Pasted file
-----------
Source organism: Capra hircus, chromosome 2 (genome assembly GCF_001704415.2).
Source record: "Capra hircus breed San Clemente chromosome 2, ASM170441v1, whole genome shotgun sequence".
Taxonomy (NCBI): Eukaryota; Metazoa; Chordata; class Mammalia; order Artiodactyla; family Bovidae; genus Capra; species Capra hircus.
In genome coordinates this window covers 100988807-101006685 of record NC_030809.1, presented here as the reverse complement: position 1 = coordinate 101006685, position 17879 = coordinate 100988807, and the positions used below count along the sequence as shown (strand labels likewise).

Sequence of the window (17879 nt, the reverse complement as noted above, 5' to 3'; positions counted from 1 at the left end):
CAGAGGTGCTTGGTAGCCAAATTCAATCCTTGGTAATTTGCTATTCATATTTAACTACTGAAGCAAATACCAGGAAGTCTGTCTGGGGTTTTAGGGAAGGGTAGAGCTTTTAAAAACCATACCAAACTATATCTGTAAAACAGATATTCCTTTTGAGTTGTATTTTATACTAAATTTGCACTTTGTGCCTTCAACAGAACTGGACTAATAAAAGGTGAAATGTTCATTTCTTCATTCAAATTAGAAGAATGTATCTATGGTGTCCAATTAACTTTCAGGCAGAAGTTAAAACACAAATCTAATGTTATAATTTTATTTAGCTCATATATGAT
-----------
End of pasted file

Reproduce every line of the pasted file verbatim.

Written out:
Source organism: Capra hircus, chromosome 2 (genome assembly GCF_001704415.2).
Source record: "Capra hircus breed San Clemente chromosome 2, ASM170441v1, whole genome shotgun sequence".
Taxonomy (NCBI): Eukaryota; Metazoa; Chordata; class Mammalia; order Artiodactyla; family Bovidae; genus Capra; species Capra hircus.
In genome coordinates this window covers 100988807-101006685 of record NC_030809.1, presented here as the reverse complement: position 1 = coordinate 101006685, position 17879 = coordinate 100988807, and the positions used below count along the sequence as shown (strand labels likewise).

Sequence of the window (17879 nt, the reverse complement as noted above, 5' to 3'; positions counted from 1 at the left end):
CAGAGGTGCTTGGTAGCCAAATTCAATCCTTGGTAATTTGCTATTCATATTTAACTACTGAAGCAAATACCAGGAAGTCTGTCTGGGGTTTTAGGGAAGGGTAGAGCTTTTAAAAACCATACCAAACTATATCTGTAAAACAGATATTCCTTTTGAGTTGTATTTTATACTAAATTTGCACTTTGTGCCTTCAACAGAACTGGACTAATAAAAGGTGAAATGTTCATTTCTTCATTCAAATTAGAAGAATGTATCTATGGTGTCCAATTAACTTTCAGGCAGAAGTTAAAACACAAATCTAATGTTATAATTTTATTTAGCTCATATATGAT